The town is located in a steep mountain valley and the green hills are dotted with little chalet-type houses and farms, complete with cows and bells. This time we lucked out with a room at the beautiful Hotel Bergland, owned by a descendant German woman with the decor of an old hunting lodge. Our hotel also had the added advantage of the best restaurant in town. The menu was mostly German food and Marie, the owner would help with the suggestions. I hadn't had a good wienerschnitzel in a long time and theirs was excellent. It was amusing to see the Venezuelan waitresses all decked out in their pigtails, alpine dresses and long wool stockings, the only thing missing was the yodeling. Our room at $30.00 a night was quite modern, squeaky clean (of course) with a panoramic view of the entire valley. In fact it was hard to find a scrap of paper or trash in the entire village.
They said to expect rain almost every day, but it was refreshingly cool and only lasts a short time. Transportation is by foot, and at 6,000 ft. elevation, it provided some exhilarating walks up the hills.
Once you caught your breath, there were many points of interests, always a great view and flowers at every turn. Just bring good walking shoes!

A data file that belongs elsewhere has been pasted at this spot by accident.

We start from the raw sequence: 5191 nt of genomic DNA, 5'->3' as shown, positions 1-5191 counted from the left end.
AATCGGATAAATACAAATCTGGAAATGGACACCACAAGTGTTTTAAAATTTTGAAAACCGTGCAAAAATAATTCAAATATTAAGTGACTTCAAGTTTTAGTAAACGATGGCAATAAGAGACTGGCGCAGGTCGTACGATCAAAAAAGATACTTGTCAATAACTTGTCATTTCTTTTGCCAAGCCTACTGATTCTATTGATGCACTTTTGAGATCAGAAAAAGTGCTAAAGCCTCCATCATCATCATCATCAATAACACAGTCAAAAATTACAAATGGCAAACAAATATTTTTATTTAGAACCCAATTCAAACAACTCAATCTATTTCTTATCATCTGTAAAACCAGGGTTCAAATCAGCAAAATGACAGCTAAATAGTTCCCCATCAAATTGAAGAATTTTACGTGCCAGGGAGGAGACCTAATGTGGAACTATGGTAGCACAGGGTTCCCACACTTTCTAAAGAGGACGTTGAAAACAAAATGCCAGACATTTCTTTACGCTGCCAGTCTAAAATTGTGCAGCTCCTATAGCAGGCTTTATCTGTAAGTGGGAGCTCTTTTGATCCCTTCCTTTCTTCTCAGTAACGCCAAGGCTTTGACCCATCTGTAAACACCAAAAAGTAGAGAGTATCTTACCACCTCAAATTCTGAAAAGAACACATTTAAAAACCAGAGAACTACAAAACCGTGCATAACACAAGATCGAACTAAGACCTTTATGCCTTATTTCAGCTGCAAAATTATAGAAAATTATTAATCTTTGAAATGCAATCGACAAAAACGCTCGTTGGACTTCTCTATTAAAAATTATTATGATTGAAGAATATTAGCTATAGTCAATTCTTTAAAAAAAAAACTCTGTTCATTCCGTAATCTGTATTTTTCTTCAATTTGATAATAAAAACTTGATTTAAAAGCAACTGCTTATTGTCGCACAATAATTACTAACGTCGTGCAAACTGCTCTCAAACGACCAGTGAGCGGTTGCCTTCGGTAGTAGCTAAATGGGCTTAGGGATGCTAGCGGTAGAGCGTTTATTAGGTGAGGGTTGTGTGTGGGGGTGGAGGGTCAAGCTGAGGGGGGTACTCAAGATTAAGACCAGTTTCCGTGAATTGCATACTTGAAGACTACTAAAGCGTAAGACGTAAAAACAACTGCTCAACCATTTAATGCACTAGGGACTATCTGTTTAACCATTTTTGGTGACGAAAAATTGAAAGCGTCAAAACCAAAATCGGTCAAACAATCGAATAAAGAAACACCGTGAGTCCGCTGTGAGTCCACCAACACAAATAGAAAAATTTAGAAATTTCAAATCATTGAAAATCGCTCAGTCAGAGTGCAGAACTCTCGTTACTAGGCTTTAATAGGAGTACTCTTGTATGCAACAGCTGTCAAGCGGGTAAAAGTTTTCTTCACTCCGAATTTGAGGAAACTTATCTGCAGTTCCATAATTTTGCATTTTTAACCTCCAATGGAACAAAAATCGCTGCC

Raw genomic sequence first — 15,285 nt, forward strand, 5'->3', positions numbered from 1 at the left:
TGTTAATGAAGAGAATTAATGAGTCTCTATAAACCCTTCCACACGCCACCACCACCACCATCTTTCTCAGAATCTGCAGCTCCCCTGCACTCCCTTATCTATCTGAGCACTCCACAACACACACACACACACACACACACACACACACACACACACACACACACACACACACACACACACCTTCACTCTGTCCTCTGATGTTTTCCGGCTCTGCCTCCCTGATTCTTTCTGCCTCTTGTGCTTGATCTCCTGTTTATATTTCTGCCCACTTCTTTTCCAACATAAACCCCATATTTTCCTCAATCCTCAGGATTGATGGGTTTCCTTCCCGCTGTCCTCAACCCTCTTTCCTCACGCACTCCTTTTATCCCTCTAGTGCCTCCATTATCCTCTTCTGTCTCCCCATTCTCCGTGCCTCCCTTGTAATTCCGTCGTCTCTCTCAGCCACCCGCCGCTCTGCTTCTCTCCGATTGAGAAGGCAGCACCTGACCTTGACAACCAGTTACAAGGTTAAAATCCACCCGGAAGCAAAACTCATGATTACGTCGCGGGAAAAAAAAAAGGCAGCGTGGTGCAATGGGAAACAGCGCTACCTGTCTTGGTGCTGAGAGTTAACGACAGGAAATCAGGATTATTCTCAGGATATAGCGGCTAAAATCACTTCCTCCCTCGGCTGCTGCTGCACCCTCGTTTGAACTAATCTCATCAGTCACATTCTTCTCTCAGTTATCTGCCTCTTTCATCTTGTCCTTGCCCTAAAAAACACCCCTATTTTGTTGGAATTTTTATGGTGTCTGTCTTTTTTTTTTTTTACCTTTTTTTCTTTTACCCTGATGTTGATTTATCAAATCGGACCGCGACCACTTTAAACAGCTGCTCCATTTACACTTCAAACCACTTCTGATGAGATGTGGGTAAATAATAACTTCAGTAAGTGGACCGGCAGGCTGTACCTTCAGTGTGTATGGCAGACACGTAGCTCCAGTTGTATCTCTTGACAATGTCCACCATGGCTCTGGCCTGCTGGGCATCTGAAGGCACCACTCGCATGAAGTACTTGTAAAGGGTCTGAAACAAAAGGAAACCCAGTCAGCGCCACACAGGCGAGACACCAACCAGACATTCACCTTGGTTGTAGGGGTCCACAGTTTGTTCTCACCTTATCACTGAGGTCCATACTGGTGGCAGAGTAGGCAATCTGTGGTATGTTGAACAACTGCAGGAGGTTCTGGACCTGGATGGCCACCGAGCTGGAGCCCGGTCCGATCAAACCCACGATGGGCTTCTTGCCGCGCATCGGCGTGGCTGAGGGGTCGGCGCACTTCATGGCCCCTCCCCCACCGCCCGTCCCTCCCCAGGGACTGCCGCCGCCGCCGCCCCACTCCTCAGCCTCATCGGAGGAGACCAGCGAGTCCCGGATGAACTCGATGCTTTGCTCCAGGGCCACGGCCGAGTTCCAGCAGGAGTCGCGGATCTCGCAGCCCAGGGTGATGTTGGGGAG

original church plaza
The main street (Haupstrasse) with all the little souvenir shops was the only level street in town (of course). Unfortunately, shopping was a disappointment as the shops carried mostly pseudo Venezuelan artisan wares. Not a beer stein in sight! On our second day, we opted for one of the two-hour local tours in the back of an ancient German troop carrier.
What else? The tour winds through all the hills with stops at the local German brewery (Tovar Cerveceria)...
...and the little old sausage factory.
The area is famous for their fresh strawberries and almost every home had a patch around their house. The tour was quite interesting, even though it was conducted all in Spanish; not much German spoken anymore. We shared our little troop carrier with a very nice young newlywed couple from Peru. Besides Spanish, they were speaking together in another language, and Pam was sure they had to be Incan descendants. With a name like Dan and Miichi Fukuhara, I don't think so! You decide.
Pam and Steve with "Incan" friends